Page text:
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ISTAT Learning Lab: A Technical Look at Low Boom Supersonic Travel


Oct 19, 2021 09:31 AM

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Norris Tie
Co-founder and CEO @Exosonic
Since childhood, he has been passionate about making the world smaller through faster transportation. In pursuit of this mission, Norris studied aerospace engineering at UCLA. He spent three years working in the aerospace industry as a propulsion engineer, all on vehicles that break the sound barrier, such as SpaceShipTwo and NASA's X-59 low boom demonstrator. After his time in industry, he determined low boom supersonic travel was the future and attended Stanford's Graduate School of Business to found Exosonic with his co-founder and CTO Tim MacDonald. Now they're on the mission to provide supersonic travel everywhere by muting the sonic boom.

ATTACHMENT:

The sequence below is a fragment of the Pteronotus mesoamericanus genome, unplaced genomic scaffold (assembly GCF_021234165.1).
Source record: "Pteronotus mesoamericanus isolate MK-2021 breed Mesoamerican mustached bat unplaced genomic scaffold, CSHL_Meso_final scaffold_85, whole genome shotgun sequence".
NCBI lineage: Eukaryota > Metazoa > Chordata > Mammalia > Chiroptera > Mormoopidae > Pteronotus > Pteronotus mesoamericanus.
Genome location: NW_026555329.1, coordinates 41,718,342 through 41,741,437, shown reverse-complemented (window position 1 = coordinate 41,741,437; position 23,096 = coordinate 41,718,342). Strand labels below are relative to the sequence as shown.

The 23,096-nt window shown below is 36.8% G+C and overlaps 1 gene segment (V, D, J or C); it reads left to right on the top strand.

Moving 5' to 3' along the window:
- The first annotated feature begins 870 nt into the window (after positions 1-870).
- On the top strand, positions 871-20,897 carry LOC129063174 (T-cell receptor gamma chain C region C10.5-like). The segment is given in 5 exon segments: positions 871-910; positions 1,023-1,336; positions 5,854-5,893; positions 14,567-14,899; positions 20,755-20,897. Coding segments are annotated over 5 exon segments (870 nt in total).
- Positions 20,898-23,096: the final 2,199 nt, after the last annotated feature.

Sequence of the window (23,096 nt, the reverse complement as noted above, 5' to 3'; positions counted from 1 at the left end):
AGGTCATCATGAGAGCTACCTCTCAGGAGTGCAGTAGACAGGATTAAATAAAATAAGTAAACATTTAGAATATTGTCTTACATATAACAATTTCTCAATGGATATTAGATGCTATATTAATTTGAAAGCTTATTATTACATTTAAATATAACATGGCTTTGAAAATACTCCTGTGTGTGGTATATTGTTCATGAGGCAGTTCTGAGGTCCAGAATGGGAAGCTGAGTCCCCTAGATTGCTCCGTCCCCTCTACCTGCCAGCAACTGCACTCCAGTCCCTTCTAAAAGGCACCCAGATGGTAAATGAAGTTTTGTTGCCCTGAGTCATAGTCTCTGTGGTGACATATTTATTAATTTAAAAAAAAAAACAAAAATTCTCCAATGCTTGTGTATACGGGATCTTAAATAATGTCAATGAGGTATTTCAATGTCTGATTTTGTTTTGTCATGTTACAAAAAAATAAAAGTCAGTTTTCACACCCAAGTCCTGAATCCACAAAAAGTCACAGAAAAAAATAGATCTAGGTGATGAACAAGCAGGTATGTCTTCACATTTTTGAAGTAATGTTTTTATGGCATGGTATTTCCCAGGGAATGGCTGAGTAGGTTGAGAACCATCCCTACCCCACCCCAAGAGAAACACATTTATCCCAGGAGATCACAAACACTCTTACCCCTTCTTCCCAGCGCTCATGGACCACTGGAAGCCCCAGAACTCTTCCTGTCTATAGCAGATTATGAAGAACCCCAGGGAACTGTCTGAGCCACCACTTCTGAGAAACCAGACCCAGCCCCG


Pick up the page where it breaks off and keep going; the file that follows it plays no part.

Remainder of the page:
John Morgenstern
Head of Aerodynamics and Boom @Exosonic
Joined McDonnell Douglas commercial advanced design in 1988 and became their Sonic Boom Lead in 1990 working on NASA’s High Speed Research program. He joined the Lockheed Martin Skunk Works in 1997 to work on a commercial Quiet Small Supersonic Transport (QSST), DARPA’s Quiet Supersonic Platform (QSP) including F-5SSBD (shaped sonic boom demonstrator), NASA’s N+3 Supersonic, N+2 Supersonic and LBFD. He developed low boom, low noise and efficient methodology and designs, including authoring many reports, papers and 20 patents. He joined Exosonic in April of 2021.